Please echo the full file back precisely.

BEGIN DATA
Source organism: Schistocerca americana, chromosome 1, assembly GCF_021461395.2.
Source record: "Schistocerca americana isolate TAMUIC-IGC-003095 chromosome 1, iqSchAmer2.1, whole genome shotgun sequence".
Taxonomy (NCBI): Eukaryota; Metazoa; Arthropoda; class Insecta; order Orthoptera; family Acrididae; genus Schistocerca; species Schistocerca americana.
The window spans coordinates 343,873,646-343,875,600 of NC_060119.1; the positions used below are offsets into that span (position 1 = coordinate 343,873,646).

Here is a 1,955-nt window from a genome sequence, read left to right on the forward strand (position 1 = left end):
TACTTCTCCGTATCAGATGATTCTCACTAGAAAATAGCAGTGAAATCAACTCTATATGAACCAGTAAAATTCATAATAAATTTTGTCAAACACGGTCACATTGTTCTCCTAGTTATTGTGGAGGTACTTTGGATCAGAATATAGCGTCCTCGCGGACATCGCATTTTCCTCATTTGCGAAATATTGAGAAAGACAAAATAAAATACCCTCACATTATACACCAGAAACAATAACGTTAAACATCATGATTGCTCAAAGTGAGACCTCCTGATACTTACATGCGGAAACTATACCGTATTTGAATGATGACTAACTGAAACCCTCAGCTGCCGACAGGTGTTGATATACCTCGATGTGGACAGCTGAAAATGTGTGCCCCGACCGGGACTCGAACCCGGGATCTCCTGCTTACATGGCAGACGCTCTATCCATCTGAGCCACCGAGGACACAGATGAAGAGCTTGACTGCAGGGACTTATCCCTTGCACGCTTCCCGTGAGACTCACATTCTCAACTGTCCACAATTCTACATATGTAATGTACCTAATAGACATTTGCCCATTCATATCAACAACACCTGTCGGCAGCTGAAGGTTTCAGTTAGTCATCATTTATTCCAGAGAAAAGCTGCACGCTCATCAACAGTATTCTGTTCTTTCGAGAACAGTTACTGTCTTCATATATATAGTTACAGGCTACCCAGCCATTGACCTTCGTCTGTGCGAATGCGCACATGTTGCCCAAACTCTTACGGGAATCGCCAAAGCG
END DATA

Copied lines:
Source organism: Schistocerca americana, chromosome 1, assembly GCF_021461395.2.
Source record: "Schistocerca americana isolate TAMUIC-IGC-003095 chromosome 1, iqSchAmer2.1, whole genome shotgun sequence".
Taxonomy (NCBI): Eukaryota; Metazoa; Arthropoda; class Insecta; order Orthoptera; family Acrididae; genus Schistocerca; species Schistocerca americana.
The window spans coordinates 343,873,646-343,875,600 of NC_060119.1; the positions used below are offsets into that span (position 1 = coordinate 343,873,646).

Here is a 1,955-nt window from a genome sequence, read left to right on the forward strand (position 1 = left end):
TACTTCTCCGTATCAGATGATTCTCACTAGAAAATAGCAGTGAAATCAACTCTATATGAACCAGTAAAATTCATAATAAATTTTGTCAAACACGGTCACATTGTTCTCCTAGTTATTGTGGAGGTACTTTGGATCAGAATATAGCGTCCTCGCGGACATCGCATTTTCCTCATTTGCGAAATATTGAGAAAGACAAAATAAAATACCCTCACATTATACACCAGAAACAATAACGTTAAACATCATGATTGCTCAAAGTGAGACCTCCTGATACTTACATGCGGAAACTATACCGTATTTGAATGATGACTAACTGAAACCCTCAGCTGCCGACAGGTGTTGATATACCTCGATGTGGACAGCTGAAAATGTGTGCCCCGACCGGGACTCGAACCCGGGATCTCCTGCTTACATGGCAGACGCTCTATCCATCTGAGCCACCGAGGACACAGATGAAGAGCTTGACTGCAGGGACTTATCCCTTGCACGCTTCCCGTGAGACTCACATTCTCAACTGTCCACAATTCTACATATGTAATGTACCTAATAGACATTTGCCCATTCATATCAACAACACCTGTCGGCAGCTGAAGGTTTCAGTTAGTCATCATTTATTCCAGAGAAAAGCTGCACGCTCATCAACAGTATTCTGTTCTTTCGAGAACAGTTACTGTCTTCATATATATAGTTACAGGCTACCCAGCCATTGACCTTCGTCTGTGCGAATGCGCACATGTTGCCCAAACTCTTACGGGAATCGCCAAAGCG